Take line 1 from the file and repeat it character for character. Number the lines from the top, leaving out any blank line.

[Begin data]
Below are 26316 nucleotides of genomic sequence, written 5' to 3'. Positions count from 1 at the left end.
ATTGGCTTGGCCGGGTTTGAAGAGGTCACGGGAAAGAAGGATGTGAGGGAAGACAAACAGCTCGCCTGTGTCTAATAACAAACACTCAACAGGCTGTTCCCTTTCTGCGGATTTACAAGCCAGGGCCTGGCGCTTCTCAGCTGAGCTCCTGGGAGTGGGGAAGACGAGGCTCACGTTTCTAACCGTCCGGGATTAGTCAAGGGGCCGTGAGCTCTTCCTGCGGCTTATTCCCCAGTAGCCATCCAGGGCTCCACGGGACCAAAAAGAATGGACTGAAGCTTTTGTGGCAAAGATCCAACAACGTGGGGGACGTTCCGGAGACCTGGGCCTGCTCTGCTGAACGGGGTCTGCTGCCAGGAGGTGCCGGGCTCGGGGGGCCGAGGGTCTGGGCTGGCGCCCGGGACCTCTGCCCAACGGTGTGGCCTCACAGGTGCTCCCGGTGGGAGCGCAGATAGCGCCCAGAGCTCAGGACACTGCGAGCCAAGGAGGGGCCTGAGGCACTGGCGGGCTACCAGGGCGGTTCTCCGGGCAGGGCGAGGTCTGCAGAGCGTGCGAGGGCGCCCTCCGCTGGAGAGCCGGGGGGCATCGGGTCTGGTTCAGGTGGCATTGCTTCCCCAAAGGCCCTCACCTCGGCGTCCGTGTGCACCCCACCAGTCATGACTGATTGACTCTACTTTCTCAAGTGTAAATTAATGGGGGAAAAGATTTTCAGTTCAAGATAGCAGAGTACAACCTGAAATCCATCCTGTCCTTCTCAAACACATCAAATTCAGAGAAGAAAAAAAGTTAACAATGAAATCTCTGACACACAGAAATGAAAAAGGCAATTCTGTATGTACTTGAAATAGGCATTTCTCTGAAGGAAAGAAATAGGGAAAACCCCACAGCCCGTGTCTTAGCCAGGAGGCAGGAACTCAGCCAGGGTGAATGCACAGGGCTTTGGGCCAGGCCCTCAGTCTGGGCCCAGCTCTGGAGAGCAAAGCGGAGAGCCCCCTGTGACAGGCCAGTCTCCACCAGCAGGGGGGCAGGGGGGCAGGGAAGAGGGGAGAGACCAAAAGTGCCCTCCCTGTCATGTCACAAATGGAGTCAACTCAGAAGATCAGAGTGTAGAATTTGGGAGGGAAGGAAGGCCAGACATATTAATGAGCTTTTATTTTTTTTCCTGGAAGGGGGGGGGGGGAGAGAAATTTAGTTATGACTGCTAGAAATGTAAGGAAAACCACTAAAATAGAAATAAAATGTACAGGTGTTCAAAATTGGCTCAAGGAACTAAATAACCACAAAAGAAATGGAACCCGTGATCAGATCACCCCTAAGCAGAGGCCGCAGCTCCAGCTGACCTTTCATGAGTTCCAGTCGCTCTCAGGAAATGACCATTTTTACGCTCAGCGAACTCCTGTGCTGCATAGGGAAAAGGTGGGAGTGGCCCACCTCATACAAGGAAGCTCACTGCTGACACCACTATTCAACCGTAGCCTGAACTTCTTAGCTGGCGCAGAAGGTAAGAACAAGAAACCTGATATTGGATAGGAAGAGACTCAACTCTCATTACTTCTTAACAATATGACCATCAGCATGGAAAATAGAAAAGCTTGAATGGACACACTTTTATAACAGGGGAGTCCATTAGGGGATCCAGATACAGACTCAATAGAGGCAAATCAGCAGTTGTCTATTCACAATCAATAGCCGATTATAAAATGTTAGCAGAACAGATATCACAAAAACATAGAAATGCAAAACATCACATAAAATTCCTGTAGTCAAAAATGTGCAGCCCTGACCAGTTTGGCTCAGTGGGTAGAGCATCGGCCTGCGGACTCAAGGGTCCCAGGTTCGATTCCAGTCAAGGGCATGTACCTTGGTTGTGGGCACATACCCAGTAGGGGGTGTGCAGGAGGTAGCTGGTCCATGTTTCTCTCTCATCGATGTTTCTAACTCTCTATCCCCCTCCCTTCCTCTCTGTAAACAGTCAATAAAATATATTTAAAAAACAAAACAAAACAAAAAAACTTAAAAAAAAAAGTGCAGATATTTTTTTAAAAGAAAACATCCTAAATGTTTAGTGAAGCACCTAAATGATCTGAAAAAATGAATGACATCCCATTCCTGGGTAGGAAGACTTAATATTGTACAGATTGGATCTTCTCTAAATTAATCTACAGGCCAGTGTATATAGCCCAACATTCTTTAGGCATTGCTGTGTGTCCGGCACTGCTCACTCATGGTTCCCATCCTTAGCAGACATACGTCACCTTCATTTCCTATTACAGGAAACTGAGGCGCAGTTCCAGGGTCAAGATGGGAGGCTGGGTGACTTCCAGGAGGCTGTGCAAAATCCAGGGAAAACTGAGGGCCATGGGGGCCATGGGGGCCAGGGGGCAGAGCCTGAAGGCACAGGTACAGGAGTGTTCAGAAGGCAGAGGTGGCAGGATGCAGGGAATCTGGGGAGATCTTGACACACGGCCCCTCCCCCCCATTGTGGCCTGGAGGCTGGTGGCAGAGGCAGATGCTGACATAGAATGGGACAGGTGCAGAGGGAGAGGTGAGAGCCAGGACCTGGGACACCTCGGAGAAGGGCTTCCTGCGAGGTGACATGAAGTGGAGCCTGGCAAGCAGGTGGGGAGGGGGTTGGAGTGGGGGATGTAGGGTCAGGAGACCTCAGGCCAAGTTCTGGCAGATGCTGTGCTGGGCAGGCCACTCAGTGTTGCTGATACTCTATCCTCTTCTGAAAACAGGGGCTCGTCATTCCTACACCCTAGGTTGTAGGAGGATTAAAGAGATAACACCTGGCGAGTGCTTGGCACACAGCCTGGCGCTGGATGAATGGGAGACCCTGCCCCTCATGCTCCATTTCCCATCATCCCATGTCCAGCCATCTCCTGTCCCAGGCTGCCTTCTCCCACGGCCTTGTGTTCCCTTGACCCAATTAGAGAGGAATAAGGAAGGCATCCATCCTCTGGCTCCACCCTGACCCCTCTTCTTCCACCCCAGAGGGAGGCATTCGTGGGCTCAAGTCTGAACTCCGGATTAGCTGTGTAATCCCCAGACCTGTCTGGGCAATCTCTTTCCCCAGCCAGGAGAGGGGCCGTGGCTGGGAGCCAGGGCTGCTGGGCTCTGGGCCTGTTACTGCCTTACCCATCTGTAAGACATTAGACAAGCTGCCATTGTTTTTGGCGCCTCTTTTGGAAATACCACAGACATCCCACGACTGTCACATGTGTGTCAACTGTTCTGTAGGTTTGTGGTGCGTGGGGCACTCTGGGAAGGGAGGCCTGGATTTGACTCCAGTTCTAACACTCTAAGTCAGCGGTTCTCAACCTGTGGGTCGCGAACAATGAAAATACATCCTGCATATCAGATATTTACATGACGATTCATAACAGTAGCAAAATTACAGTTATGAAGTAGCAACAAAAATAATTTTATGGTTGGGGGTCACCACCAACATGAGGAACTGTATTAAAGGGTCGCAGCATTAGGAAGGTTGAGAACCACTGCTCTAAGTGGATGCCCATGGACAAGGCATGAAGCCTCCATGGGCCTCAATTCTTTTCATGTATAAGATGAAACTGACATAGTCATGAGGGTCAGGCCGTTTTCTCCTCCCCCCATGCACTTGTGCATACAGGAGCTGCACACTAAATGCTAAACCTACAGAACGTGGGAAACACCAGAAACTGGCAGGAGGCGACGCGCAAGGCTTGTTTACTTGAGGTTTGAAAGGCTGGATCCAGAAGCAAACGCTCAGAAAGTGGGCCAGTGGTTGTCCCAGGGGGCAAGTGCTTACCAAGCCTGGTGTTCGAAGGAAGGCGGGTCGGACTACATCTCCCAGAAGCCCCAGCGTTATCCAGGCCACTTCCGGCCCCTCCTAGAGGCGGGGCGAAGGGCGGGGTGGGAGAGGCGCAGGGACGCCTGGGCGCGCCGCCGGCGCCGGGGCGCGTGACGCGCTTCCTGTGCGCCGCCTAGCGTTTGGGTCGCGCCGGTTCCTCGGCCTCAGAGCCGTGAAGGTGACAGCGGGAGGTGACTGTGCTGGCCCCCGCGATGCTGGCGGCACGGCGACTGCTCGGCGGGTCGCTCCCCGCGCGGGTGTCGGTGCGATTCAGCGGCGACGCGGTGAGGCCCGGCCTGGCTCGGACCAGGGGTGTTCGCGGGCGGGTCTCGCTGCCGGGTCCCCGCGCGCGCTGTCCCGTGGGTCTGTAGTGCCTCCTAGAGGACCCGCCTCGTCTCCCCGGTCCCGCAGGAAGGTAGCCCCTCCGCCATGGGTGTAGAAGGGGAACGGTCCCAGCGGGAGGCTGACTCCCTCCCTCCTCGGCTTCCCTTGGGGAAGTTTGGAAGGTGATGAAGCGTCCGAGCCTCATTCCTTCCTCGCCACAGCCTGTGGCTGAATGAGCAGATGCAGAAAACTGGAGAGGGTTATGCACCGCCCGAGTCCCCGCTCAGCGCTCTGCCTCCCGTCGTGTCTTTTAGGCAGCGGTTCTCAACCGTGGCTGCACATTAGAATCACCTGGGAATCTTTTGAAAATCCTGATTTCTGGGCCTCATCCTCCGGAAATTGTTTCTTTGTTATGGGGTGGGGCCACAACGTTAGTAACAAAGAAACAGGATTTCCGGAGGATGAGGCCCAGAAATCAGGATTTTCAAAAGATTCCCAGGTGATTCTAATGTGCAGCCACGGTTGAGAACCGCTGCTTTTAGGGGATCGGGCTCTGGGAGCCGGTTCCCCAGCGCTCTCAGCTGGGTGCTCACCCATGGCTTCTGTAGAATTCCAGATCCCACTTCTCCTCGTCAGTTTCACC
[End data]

Below are 26316 nucleotides of genomic sequence, written 5' to 3'. Positions count from 1 at the left end.